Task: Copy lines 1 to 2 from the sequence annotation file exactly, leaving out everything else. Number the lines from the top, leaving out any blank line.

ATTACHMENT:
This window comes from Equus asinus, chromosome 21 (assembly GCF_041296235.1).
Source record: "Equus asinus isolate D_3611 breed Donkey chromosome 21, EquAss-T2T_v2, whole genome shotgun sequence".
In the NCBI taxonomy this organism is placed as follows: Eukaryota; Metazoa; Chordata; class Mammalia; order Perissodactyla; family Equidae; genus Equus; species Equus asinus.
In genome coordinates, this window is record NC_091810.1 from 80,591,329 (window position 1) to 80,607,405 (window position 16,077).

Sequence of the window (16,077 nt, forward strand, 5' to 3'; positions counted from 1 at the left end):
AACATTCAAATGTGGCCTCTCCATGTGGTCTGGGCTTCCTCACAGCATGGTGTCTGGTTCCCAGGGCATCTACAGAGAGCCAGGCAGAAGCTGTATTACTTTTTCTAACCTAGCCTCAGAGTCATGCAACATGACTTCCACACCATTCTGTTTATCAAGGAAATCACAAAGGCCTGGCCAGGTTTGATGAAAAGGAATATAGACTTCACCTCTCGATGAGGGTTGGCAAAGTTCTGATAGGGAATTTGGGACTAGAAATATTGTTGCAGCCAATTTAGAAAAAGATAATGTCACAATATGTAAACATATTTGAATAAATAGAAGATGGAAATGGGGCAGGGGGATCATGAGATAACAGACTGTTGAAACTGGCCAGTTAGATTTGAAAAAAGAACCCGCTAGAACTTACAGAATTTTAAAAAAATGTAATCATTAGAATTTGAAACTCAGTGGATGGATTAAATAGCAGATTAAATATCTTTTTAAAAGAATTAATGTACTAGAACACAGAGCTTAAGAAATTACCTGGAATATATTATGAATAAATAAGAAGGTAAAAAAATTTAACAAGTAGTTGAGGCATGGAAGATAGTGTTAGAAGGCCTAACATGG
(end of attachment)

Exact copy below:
This window comes from Equus asinus, chromosome 21 (assembly GCF_041296235.1).
Source record: "Equus asinus isolate D_3611 breed Donkey chromosome 21, EquAss-T2T_v2, whole genome shotgun sequence".